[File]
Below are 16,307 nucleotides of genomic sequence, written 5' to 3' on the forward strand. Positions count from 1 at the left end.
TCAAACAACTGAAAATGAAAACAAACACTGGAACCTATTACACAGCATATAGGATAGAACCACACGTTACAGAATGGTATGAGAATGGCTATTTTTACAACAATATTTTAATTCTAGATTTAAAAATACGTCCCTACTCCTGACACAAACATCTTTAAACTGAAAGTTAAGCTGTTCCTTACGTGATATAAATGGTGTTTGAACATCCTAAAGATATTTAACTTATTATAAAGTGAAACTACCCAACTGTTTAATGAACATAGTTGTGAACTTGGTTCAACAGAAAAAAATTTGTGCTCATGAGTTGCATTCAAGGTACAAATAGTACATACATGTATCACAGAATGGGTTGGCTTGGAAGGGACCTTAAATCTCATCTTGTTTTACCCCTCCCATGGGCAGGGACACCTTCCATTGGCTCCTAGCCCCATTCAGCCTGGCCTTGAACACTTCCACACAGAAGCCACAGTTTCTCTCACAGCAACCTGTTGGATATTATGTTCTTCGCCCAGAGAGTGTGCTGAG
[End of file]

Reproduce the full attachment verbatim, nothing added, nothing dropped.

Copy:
Below are 16,307 nucleotides of genomic sequence, written 5' to 3' on the forward strand. Positions count from 1 at the left end.
TCAAACAACTGAAAATGAAAACAAACACTGGAACCTATTACACAGCATATAGGATAGAACCACACGTTACAGAATGGTATGAGAATGGCTATTTTTACAACAATATTTTAATTCTAGATTTAAAAATACGTCCCTACTCCTGACACAAACATCTTTAAACTGAAAGTTAAGCTGTTCCTTACGTGATATAAATGGTGTTTGAACATCCTAAAGATATTTAACTTATTATAAAGTGAAACTACCCAACTGTTTAATGAACATAGTTGTGAACTTGGTTCAACAGAAAAAAATTTGTGCTCATGAGTTGCATTCAAGGTACAAATAGTACATACATGTATCACAGAATGGGTTGGCTTGGAAGGGACCTTAAATCTCATCTTGTTTTACCCCTCCCATGGGCAGGGACACCTTCCATTGGCTCCTAGCCCCATTCAGCCTGGCCTTGAACACTTCCACACAGAAGCCACAGTTTCTCTCACAGCAACCTGTTGGATATTATGTTCTTCGCCCAGAGAGTGTGCTGAG